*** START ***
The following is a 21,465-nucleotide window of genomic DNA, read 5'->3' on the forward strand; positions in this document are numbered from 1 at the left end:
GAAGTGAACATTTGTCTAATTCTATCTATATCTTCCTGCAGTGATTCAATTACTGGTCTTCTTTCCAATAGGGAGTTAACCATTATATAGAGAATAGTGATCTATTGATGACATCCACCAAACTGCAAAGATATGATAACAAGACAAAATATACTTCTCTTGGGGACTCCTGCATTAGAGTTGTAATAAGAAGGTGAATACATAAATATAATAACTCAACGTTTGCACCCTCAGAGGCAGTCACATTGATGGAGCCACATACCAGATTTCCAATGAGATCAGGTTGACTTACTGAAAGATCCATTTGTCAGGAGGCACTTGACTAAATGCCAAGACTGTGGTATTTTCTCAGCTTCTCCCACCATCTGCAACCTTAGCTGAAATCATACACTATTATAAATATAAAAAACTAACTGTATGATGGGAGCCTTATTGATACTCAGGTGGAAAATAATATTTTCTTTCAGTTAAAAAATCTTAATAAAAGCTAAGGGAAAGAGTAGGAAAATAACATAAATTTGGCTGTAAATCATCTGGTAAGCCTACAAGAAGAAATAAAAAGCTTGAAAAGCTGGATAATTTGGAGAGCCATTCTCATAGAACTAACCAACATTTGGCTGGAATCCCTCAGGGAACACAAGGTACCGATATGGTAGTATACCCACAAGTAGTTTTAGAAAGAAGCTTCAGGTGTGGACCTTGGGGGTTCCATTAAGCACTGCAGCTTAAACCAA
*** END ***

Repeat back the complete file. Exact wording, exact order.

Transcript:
The following is a 21,465-nucleotide window of genomic DNA, read 5'->3' on the forward strand; positions in this document are numbered from 1 at the left end:
GAAGTGAACATTTGTCTAATTCTATCTATATCTTCCTGCAGTGATTCAATTACTGGTCTTCTTTCCAATAGGGAGTTAACCATTATATAGAGAATAGTGATCTATTGATGACATCCACCAAACTGCAAAGATATGATAACAAGACAAAATATACTTCTCTTGGGGACTCCTGCATTAGAGTTGTAATAAGAAGGTGAATACATAAATATAATAACTCAACGTTTGCACCCTCAGAGGCAGTCACATTGATGGAGCCACATACCAGATTTCCAATGAGATCAGGTTGACTTACTGAAAGATCCATTTGTCAGGAGGCACTTGACTAAATGCCAAGACTGTGGTATTTTCTCAGCTTCTCCCACCATCTGCAACCTTAGCTGAAATCATACACTATTATAAATATAAAAAACTAACTGTATGATGGGAGCCTTATTGATACTCAGGTGGAAAATAATATTTTCTTTCAGTTAAAAAATCTTAATAAAAGCTAAGGGAAAGAGTAGGAAAATAACATAAATTTGGCTGTAAATCATCTGGTAAGCCTACAAGAAGAAATAAAAAGCTTGAAAAGCTGGATAATTTGGAGAGCCATTCTCATAGAACTAACCAACATTTGGCTGGAATCCCTCAGGGAACACAAGGTACCGATATGGTAGTATACCCACAAGTAGTTTTAGAAAGAAGCTTCAGGTGTGGACCTTGGGGGTTCCATTAAGCACTGCAGCTTAAACCAA